Review: The Original Chinese Conjuror and the Yellow Princess, Leeds Left Bank Opera Festival, Friday 24th August 2018

THE huge success of Northern Opera Group’s inaugural Festival, in collaboration with Left Bank Leeds exactly twelve months ago, spawned last week’s invigorating programme which honed in on western composers inspired by the music and stories of Asia. The headline operatic offering paired Raymond Yiu and Lee Warren’s The Original Chinese Conjuror with Saint-Saens’ The Yellow Princess.

Yiu and Warren’s opera was premiered at the 2006 Aldeburgh Festival. The twelve scenes pack into ninety minutes the true story of one William Robinson, apprentice to Alexander Herrmann “the greatest magician of his time”. Robinson eventually leaves Herrmann and adopts the persona of Chung Ling Soo, a mystical Chinese conjuror, who for many years fools not only his audience but the whole world. Ultimately, Soo’s famous trick of appearing to catch a bullet in his mouth fatally backfires.

Yiu’s engaging musical style and Warren’s pungent and witty libretto embrace Edwardian vaudeville and the Broadway musicals of Kurt Weill. The instrumental writing for a small ensemble including violin, clarinet, piano, double bass, percussion and accordion wonderfully conveys atmosphere and tension. The accomplished cast comprises Louis Hurst as William Robinson aka Chung Ling Soo with Rosemary Clifford as Dot Robinson, his ambitious partner and ‘Chinese’ stage assistant. Andrew Tipple is William Herrman, Alex Haigh plays news reporter Harry Elston and other characters. Counter tenor Keith Pun performs wondrous vocal gymnastics as Chai Ping who translates Chung Ling Soo’s pretend Chinese into English to fool the press and public alike.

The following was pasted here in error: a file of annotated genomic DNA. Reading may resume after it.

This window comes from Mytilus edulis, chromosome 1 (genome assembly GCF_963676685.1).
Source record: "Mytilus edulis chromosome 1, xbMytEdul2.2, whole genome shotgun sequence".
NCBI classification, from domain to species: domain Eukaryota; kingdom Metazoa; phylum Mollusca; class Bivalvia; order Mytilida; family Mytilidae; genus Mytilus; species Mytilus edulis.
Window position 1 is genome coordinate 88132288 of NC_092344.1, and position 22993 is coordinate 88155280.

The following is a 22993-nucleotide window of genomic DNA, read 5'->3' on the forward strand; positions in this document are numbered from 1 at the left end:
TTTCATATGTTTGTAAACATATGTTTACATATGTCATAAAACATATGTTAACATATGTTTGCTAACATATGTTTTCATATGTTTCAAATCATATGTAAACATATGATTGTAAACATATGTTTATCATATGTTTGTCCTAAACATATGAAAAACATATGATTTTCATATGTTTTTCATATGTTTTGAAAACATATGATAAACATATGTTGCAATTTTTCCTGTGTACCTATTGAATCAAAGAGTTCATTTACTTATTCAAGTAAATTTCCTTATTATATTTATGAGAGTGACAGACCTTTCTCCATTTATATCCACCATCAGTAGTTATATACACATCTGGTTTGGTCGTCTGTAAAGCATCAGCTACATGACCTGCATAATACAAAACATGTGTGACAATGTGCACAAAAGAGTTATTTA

David Ward’s taut direction and George Leigh’s arched stage designs - admirably tailored to the lofty Gothic interior of Left Bank - added to the enjoyment of this intriguing piece of music theatre, conducted with tremendous zest by Lewis Gaston.

Camille Saint-Saens’ The Yellow Princess premiered in 1872; it is a product of the composer’s fascination with the “Japanism” movement in Paris during the Second Empire. This short and dream-fuelled opera comique is oddly set - not in Paris, but in the Netherlands. The attractive young voices of Natalie Johnson-Hyde as Lena, with John Porter as Kornelius, and the subtly coloured piano accompaniment indicated that - in musical terms at least - there is much to enjoy.

by Geoffrey Mogridge